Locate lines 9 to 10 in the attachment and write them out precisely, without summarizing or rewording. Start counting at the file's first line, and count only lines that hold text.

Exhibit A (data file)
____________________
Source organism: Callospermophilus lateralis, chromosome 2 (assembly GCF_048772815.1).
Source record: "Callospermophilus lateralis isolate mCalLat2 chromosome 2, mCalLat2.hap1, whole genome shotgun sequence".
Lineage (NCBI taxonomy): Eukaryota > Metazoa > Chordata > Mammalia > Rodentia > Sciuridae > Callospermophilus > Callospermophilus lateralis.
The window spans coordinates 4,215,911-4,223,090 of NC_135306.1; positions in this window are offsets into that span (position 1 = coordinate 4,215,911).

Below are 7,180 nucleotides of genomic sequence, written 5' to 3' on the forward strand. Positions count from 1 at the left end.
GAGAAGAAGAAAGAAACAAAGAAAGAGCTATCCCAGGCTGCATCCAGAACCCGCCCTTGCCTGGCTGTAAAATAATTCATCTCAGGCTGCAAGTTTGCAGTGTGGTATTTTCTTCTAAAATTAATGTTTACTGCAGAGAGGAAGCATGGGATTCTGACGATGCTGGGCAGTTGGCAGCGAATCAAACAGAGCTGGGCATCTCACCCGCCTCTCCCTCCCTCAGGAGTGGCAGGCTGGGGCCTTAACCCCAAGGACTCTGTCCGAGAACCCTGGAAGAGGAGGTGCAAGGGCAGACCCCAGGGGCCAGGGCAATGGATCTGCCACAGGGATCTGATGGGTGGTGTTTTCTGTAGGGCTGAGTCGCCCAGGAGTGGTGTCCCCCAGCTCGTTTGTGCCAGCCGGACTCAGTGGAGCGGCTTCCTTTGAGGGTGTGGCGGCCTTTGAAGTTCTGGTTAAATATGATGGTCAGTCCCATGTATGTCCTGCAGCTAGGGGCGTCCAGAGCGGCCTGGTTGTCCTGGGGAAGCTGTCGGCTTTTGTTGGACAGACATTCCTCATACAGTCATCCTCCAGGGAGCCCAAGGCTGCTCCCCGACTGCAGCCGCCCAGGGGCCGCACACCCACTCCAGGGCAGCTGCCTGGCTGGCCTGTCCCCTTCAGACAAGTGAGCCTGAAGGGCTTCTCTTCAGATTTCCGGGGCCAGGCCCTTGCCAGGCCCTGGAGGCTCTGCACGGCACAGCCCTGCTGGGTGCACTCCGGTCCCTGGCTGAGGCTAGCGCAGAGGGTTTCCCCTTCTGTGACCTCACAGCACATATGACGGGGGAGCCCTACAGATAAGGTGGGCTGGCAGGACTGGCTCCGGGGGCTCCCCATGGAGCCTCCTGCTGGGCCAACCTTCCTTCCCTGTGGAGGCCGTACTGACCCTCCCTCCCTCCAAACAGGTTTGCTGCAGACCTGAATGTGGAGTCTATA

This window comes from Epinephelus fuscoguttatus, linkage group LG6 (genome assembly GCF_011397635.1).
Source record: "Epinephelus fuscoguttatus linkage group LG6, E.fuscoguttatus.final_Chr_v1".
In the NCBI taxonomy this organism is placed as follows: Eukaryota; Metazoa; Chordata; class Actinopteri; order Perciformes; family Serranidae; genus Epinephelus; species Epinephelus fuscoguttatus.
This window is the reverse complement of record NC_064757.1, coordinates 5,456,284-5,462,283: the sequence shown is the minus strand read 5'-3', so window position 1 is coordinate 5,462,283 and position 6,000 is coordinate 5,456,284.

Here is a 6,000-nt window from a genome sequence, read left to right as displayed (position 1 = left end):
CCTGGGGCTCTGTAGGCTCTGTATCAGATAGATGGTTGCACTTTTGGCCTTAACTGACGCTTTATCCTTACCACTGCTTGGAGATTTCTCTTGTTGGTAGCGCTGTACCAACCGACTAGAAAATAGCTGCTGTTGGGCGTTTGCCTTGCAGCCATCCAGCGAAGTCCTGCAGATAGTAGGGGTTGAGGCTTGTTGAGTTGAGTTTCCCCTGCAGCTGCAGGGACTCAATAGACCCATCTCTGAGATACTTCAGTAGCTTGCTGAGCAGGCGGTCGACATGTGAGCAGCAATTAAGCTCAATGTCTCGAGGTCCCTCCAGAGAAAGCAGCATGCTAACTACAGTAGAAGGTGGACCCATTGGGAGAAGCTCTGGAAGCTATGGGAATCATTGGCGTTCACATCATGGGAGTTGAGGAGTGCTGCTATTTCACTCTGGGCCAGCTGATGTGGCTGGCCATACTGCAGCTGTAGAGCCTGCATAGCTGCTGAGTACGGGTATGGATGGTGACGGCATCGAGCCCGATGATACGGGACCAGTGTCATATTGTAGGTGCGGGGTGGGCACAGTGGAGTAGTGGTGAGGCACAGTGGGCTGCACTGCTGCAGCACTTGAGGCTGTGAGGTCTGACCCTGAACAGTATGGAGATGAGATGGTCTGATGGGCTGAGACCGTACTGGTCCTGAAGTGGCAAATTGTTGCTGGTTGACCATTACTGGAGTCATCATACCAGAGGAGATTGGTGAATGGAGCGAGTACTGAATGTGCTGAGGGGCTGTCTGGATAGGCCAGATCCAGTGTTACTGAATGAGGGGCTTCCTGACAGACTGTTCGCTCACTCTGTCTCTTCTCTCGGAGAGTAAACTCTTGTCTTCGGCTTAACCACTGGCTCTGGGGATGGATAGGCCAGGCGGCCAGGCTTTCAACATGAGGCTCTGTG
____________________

In the NCBI taxonomy this organism is placed as follows: Eukaryota; Metazoa; Chordata; class Actinopteri; order Perciformes; family Serranidae; genus Epinephelus; species Epinephelus fuscoguttatus.
This window is the reverse complement of record NC_064757.1, coordinates 5,456,284-5,462,283: the sequence shown is the minus strand read 5'-3', so window position 1 is coordinate 5,462,283 and position 6,000 is coordinate 5,456,284.